An air and naval facility in the Scarborough Shoal, together with the seven islands and bases in the Spratly area, will give China effective control over air and maritime access to the waters of the South China Sea. For example, a strategic triangle could be established by China by linking reefs and artificial islands from the Paracel Islands to the west and the Spratlys to the south and to Scarborough to the east. That would allow it to enforce an Air Defense Identification Zone over the whole area and require all commercial and military aircraft to seek permission from China before being allowed to fly over the South China Sea.

A base in Scarborough would also give China full radar coverage over most of Luzon including Subic and Clark. It would also give China the capability to declare an Air Defense Identification Zone over the Philippine Exclusive Economic Zone or the West Philippine Sea.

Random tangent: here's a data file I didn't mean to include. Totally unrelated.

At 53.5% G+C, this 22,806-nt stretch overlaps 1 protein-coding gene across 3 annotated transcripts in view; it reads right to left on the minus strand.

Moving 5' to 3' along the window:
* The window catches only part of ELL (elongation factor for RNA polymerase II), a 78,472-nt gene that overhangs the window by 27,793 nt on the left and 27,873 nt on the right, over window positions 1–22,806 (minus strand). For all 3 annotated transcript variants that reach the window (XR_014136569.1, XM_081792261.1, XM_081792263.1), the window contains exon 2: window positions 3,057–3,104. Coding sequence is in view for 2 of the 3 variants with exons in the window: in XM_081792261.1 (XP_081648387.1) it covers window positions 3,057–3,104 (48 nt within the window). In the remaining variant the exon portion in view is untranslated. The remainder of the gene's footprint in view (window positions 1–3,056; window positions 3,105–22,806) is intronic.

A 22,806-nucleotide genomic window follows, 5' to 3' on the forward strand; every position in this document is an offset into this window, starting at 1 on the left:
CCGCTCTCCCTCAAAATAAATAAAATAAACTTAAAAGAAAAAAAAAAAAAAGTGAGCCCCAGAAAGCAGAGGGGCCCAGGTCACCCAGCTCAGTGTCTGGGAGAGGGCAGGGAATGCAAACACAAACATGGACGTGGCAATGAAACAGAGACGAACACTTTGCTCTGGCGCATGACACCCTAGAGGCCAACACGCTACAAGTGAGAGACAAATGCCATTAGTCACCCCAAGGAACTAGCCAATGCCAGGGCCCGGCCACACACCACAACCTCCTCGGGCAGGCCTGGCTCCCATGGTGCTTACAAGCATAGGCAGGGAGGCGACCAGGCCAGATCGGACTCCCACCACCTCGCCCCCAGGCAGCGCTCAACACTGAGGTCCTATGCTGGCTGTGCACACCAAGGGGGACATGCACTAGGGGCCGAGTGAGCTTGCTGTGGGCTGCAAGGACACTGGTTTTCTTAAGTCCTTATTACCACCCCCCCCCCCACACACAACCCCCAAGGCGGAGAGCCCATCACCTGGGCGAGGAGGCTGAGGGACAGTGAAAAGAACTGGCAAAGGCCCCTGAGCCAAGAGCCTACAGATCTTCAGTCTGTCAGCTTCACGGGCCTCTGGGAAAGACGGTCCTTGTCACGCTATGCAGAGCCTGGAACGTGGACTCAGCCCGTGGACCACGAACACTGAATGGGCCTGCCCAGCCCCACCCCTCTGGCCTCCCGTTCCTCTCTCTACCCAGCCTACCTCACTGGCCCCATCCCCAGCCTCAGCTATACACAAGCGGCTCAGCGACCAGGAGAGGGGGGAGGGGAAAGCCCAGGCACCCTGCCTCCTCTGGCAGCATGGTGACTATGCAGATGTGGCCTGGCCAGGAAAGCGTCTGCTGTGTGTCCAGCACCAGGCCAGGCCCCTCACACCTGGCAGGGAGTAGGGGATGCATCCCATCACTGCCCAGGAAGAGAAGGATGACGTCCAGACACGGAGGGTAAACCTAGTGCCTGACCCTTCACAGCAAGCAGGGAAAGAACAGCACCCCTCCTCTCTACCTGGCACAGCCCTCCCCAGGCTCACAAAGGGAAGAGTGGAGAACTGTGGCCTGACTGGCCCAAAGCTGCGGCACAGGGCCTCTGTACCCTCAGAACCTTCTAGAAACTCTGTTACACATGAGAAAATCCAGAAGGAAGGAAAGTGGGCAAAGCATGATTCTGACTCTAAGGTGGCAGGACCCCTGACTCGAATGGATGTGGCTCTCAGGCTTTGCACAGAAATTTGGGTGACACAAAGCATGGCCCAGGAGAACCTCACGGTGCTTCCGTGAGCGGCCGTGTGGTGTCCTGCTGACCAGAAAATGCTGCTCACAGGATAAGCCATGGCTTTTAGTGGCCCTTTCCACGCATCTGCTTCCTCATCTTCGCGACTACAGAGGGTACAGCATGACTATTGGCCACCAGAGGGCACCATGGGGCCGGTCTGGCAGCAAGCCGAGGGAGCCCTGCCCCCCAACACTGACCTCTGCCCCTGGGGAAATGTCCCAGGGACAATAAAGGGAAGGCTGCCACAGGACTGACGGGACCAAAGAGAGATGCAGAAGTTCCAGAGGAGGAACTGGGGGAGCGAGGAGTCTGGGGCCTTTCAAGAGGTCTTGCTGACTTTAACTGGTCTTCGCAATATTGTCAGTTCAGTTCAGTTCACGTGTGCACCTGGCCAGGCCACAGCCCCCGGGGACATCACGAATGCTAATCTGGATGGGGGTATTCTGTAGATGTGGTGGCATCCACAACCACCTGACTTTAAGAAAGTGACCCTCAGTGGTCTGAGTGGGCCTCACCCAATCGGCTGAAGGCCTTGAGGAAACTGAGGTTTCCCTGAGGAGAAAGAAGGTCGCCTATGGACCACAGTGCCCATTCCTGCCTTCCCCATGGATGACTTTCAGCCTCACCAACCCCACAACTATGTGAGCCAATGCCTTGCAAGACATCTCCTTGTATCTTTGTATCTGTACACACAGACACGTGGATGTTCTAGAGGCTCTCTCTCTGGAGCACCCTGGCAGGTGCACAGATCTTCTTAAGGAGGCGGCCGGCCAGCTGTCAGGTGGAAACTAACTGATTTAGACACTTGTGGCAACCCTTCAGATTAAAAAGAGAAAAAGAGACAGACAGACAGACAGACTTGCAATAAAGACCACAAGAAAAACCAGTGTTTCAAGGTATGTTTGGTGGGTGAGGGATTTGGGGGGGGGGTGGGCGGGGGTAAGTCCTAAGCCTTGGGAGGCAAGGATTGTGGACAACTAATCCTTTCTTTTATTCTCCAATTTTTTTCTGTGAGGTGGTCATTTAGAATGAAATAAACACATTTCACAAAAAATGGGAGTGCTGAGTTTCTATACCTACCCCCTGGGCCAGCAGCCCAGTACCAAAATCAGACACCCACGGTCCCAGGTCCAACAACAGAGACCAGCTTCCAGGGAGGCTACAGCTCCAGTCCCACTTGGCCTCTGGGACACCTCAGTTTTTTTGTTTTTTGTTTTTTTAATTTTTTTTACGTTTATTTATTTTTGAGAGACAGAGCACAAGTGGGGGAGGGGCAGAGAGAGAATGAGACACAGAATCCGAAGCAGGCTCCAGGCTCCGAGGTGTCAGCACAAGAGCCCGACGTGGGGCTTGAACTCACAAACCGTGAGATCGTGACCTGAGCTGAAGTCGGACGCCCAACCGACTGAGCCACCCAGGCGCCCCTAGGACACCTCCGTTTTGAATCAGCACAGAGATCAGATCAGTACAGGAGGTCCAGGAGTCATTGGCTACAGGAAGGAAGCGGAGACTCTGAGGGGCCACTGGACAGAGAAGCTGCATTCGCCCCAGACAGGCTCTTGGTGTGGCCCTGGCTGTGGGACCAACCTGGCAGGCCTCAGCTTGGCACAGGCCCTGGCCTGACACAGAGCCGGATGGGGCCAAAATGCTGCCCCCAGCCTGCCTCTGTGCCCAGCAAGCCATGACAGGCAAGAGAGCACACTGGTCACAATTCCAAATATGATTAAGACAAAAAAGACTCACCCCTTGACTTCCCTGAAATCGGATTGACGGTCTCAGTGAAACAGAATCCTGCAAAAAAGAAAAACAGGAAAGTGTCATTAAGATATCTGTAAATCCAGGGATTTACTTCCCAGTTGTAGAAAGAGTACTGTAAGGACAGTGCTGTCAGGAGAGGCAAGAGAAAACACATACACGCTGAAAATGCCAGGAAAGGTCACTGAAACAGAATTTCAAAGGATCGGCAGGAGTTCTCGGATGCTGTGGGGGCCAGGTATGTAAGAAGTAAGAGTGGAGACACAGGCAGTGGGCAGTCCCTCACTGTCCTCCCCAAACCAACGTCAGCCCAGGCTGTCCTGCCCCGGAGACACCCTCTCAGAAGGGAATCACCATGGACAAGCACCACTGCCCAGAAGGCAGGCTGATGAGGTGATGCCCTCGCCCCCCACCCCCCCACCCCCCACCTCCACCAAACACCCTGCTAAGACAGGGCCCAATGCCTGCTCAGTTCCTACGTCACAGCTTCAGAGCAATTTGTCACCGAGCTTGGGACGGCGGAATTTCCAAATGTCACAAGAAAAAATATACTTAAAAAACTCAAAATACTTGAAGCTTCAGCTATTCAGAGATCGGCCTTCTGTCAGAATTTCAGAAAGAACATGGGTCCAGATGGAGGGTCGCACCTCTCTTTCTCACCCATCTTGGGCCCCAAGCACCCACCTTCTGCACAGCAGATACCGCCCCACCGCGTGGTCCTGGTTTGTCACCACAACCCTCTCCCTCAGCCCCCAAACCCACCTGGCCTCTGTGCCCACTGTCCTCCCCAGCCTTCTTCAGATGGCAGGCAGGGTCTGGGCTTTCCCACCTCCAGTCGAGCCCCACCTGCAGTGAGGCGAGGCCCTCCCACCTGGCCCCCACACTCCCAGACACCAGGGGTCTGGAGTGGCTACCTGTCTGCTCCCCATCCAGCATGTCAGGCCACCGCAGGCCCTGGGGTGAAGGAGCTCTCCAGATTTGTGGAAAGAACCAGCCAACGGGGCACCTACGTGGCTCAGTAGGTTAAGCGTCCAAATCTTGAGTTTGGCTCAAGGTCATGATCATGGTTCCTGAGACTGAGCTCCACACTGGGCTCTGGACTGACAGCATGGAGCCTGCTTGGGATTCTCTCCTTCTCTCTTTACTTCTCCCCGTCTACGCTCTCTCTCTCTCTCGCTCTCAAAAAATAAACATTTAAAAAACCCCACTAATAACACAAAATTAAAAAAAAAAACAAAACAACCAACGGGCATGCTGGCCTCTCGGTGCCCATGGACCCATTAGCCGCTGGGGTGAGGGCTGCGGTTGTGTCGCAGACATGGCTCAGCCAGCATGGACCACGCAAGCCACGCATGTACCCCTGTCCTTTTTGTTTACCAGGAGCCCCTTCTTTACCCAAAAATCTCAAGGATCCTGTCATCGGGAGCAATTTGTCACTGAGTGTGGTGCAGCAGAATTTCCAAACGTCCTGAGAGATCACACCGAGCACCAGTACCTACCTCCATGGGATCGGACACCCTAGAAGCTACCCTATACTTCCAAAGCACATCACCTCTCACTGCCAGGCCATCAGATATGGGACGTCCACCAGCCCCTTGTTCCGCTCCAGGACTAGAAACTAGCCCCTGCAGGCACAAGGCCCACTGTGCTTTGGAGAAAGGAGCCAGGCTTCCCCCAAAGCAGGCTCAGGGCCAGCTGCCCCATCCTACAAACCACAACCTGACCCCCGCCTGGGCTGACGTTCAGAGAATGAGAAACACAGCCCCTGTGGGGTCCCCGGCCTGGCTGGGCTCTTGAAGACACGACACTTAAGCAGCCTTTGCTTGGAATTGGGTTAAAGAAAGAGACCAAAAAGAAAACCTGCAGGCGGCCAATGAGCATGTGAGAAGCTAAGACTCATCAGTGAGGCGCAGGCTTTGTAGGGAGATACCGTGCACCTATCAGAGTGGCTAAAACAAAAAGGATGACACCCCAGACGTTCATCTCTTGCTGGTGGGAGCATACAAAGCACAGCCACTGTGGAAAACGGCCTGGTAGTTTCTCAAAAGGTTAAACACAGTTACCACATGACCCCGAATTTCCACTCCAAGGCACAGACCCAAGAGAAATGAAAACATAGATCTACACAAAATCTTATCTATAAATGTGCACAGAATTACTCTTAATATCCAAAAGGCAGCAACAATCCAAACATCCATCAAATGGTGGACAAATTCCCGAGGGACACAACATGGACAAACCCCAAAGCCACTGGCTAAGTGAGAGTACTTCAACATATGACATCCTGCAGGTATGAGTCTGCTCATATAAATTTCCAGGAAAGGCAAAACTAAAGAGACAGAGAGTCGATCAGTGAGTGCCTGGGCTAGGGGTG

There is one big difference between the disputes in Spratly and Scarborough. The disputed reefs and shoals in the Spratlys are the subject of multiple rival claims from China and other Southeast Asian countries including the Philippines, Malaysia, and Vietnam. The Scarborough Shoal pits the Philippines directly against China.

Is Scarborough a Red Line?

It seems that China fully intends, sooner or later, to build an artificial island in Scarborough even at the risk of a military confrontation with the United States. It is also possible that China is testing whether the USA is really willing to risk conflict over Scarborough. After all, the American government has never really publicly stated that it would be prepared to militarily confront China if it builds an artificial island.

A geopolitical scholar has theorized that the United States will not take any step unless the Philippines takes the initiative to first confront China with whatever forces it can muster. Only then can the United States step in to aid an ally.